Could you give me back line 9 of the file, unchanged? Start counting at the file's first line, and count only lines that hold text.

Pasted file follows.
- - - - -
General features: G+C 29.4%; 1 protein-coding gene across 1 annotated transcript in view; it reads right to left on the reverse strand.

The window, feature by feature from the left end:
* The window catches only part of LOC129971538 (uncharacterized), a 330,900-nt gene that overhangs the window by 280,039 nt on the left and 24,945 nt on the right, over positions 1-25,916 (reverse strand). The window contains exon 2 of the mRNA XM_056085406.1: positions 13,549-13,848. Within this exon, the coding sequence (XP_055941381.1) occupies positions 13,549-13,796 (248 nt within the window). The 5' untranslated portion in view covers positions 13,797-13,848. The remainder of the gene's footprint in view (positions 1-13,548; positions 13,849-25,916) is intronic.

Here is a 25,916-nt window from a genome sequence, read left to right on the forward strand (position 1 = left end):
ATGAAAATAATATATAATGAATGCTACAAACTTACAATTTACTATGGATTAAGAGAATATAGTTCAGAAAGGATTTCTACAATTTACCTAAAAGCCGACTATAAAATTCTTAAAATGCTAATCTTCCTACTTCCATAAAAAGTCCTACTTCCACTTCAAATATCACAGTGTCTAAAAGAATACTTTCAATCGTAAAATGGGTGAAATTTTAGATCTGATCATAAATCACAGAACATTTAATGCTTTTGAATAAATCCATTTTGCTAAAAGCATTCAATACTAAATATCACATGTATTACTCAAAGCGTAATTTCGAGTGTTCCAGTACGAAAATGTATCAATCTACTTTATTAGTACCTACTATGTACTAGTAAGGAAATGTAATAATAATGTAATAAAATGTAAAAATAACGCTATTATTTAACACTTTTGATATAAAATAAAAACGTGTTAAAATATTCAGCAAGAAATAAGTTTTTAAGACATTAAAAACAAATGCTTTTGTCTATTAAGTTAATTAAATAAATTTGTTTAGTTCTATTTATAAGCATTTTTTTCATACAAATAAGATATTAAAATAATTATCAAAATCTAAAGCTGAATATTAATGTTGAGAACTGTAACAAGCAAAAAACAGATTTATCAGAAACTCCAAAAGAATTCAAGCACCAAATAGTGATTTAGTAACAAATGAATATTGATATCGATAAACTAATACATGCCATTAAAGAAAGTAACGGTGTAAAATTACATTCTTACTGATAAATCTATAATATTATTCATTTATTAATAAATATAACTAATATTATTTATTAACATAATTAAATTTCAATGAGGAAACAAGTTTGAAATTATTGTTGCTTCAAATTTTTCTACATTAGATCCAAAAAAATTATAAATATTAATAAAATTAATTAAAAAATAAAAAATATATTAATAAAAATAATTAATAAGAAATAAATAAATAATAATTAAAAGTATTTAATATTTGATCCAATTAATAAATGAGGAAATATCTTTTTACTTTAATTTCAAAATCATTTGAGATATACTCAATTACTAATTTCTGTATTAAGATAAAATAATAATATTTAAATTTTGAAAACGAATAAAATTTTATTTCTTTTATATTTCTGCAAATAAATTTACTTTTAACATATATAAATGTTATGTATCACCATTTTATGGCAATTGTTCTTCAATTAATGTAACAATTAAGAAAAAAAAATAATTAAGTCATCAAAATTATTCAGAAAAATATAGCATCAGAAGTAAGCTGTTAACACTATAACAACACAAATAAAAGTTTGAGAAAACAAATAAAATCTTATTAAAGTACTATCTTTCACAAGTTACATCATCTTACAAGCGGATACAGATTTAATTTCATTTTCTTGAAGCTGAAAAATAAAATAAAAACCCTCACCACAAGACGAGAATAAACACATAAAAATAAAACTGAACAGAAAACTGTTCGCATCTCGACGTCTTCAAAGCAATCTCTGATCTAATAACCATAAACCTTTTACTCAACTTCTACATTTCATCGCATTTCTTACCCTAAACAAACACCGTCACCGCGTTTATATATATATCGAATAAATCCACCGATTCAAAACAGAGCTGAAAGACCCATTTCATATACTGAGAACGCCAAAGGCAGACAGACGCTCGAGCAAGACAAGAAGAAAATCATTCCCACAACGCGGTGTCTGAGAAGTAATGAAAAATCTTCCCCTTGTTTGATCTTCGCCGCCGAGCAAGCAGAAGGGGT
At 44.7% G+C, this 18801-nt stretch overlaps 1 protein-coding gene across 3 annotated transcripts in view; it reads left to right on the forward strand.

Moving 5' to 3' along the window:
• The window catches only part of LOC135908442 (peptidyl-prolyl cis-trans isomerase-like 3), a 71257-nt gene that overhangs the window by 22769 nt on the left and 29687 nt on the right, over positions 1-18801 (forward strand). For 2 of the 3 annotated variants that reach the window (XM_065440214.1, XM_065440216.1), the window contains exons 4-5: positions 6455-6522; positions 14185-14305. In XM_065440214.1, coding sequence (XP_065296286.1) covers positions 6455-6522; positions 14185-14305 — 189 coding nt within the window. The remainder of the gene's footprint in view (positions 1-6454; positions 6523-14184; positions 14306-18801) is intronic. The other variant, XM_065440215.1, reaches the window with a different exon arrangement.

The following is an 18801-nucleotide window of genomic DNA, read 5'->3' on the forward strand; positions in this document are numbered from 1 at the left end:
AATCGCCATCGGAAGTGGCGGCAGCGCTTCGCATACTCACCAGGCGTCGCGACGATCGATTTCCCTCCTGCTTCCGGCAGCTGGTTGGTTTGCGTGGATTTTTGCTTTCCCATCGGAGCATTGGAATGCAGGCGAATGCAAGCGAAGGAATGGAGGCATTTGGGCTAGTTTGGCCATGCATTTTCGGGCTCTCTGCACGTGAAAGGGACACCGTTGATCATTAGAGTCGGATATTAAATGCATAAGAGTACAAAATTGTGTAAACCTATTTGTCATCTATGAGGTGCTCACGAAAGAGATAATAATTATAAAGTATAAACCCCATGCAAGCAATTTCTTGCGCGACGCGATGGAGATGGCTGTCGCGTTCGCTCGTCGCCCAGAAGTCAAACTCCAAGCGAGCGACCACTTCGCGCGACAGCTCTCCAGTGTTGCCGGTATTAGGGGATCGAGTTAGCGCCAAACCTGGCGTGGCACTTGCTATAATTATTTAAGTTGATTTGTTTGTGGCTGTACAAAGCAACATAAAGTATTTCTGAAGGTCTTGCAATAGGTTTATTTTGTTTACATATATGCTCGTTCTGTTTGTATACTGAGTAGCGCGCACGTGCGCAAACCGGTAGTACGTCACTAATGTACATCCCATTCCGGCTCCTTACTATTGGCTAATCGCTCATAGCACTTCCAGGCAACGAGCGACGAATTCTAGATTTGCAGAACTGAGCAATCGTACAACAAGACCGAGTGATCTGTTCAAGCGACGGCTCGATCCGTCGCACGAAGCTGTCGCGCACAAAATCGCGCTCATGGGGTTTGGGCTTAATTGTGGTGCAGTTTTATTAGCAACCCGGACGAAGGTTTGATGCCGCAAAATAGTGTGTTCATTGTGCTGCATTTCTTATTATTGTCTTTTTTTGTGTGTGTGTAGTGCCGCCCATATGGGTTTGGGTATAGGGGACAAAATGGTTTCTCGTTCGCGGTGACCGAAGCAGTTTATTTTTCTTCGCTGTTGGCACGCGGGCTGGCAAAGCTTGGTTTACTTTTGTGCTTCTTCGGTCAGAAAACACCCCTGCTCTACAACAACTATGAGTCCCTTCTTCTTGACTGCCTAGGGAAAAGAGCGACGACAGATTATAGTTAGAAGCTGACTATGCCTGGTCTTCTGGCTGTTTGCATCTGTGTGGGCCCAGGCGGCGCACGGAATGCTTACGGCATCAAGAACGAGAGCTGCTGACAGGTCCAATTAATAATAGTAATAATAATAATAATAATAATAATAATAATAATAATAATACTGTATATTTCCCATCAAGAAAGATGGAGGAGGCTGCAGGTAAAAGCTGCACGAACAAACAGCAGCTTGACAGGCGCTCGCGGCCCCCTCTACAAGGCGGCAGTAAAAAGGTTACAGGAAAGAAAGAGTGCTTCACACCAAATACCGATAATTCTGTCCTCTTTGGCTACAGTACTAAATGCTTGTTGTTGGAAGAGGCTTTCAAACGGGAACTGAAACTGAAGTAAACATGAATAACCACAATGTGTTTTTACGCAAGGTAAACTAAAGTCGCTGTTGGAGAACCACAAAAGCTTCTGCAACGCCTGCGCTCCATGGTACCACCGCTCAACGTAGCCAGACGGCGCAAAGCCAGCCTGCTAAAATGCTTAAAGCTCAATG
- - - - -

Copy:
The following is an 18801-nucleotide window of genomic DNA, read 5'->3' on the forward strand; positions in this document are numbered from 1 at the left end: